Obamacare to Blame for U.S. Abortion Clinic Shutdowns?

Vox writer suggests Obamacare is "one root cause" of U.S. abortion clinics "shuttering at an unprecedented rate."


Kieran Bennett/Flickr

Vox writer Sarah Kliff recently looked at "how the pro-life movement is winning" the abortion battle, passing a record 205 abortion restrictions around the U.S. between 2011 and 2013, and many more since. In cities such as Cincinnati, Ohio, and states such as Louisiana and Mississippi, these politically motivated rules have forced all but one or a few abortion clinics to close. Elizabeth Nash of the Guttmacher Institute told Kliff that "accessing abortions is much more difficult in 2014 than in 2009." 

"These changes are a clear result of pro-life mobilization in the Obama era," writes Kliff, blaming both decreased urgency on the pro-choice side and increased advocacy among anti-abortion advocates since President Obama took office. It's plausible enough. But then Kliff makes this statement: "Abortion clinics across the country are shuttering at an unprecedented rate—and one root cause is Obamacare."

Interesting. How does she figure? The Affordable Care Act "allows plans sold on the marketplaces to pay for abortions, a provision anti-abortion legislators lobbied hard against but ultimately lost," and this has mobilized the pro-life movement, Kliff explains. "State legislators… quickly took up the cause, and in the past five years, 25 states have moved to ban or limit abortion coverage in the Obamacare markets."

This is true, and it contributes to the total number of abortion restrictions passed, sure. But it's relatively irrelevant to abortion-clinic closures. The only way the two could be related is if a "root cause" of clinics closing is fewer patients seeking abortions due to a newfound lack of insurance coverage. Yet there's no evidence that clinics are closing due to a lack of abortion demand. Rather, many flailing or now-defunct clinics have been unable to comply with the hoop-jumping state legislatures have decided to require.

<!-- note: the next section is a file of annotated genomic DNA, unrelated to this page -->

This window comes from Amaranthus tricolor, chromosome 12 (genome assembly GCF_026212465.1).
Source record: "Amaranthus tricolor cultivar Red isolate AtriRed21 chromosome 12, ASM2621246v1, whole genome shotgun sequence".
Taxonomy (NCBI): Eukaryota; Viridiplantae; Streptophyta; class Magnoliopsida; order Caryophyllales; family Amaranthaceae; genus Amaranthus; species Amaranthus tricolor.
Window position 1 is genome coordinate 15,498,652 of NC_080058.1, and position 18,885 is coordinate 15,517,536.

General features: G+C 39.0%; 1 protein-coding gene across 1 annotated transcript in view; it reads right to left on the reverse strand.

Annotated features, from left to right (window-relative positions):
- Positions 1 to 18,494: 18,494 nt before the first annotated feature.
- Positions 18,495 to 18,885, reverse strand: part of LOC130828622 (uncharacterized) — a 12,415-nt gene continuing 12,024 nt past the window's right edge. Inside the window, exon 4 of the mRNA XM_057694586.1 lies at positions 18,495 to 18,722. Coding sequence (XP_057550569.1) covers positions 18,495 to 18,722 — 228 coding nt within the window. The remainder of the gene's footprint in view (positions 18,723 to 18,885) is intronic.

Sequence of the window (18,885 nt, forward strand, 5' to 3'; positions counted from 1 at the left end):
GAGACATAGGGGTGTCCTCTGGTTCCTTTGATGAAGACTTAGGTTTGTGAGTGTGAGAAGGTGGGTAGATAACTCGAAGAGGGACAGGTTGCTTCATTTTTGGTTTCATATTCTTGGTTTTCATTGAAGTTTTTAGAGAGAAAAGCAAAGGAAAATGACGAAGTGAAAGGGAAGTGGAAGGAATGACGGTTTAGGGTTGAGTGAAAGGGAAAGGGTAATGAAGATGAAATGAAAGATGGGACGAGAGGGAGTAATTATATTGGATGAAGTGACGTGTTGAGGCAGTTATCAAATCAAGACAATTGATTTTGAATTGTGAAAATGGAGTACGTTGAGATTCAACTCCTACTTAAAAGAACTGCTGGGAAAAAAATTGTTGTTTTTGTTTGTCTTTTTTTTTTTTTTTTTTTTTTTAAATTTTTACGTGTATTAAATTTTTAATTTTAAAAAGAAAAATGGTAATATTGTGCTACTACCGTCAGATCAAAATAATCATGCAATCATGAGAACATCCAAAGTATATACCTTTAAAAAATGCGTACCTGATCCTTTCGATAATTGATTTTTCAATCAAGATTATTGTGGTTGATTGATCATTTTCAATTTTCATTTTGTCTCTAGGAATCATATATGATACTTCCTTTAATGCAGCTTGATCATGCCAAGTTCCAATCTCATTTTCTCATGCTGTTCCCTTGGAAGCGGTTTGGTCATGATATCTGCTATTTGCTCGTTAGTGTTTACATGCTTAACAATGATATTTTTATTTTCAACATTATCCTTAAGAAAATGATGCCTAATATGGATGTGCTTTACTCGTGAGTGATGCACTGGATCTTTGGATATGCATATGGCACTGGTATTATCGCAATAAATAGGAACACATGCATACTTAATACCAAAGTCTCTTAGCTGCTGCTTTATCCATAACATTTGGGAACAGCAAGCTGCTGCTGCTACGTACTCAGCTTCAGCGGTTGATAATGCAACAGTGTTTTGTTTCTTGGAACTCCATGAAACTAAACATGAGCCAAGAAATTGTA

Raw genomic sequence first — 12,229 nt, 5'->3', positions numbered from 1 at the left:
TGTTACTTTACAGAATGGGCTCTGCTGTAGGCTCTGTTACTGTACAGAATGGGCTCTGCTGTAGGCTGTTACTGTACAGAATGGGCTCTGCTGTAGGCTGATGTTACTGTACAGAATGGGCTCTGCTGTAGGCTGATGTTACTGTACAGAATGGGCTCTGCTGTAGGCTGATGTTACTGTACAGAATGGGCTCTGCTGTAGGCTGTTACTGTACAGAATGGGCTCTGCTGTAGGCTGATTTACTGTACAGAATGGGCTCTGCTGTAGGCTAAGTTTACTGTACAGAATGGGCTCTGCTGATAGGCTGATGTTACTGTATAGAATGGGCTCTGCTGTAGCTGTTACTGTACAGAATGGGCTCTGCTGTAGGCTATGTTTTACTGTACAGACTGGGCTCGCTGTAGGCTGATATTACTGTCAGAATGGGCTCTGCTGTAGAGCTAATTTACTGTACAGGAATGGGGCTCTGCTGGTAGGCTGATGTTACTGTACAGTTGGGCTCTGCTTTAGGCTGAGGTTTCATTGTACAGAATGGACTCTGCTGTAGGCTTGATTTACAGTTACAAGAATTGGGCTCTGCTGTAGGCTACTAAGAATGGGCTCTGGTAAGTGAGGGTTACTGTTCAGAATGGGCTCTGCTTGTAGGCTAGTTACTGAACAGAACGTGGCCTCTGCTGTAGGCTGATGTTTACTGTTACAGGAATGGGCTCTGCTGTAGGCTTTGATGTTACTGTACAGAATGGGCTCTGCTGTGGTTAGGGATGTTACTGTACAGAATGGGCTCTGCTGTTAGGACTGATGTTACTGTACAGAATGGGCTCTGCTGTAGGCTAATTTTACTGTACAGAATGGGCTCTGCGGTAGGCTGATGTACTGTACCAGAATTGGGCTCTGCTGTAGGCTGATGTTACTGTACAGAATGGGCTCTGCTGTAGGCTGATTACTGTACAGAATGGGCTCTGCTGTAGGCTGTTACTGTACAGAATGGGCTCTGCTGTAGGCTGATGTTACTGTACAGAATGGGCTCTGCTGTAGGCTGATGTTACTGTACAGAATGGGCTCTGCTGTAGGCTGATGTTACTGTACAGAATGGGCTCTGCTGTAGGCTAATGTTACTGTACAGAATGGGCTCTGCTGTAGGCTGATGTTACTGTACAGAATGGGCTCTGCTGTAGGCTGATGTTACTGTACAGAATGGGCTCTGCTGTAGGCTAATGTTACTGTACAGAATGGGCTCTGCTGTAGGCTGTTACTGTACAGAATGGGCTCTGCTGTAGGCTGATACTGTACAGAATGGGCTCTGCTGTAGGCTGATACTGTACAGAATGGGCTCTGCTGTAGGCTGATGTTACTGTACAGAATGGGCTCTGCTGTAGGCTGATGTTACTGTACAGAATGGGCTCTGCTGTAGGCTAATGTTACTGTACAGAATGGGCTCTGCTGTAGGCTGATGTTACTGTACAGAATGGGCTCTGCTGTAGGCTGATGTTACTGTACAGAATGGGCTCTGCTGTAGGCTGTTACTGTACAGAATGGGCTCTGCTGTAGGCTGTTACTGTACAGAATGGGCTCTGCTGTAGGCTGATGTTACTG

In Ohio, for instance, rules passed in 2013 require abortion clinics to have transfer agreements with a local, private hospital. But private hospitals—which, in Cincinnati, are largely run by Catholic health care systems—don't have to grant admitting privileges to any of them. Abortion clinics literally cannot comply with the law and are hence forced to close, not becuase of any medical malpractice or potential for danger but because they can't meet arbitrarily chosen and impossibly stacked rules. 

The USA Today editorial board (not known for being particularly liberal) yesterday called out state legislators for saddling women "with so many onerous strictures" that legal abortion has become effectively meaningless in some places. "Women in some parts of Texas must travel hundreds of miles round-trip to exercise their rights, thanks to the law requiring that all clinics meet hospital-like standards for surgery centers and that all providers affiliate with hospitals," the editorial board notes.

Both requirements might sound reasonable, but a federal judge found the building standards so tangential "to patient safety … as to be nearly arbitrary." And two major medical groups say obtaining hospital privileges adds "no medical benefit" for patients, who could be harmed by having less access to safe abortions.

In an opposing editorial, Charmaine Yoest, president of Americans United for Life, accused those who qustion such restrictions as "politicalizing and radicalizing women's health care."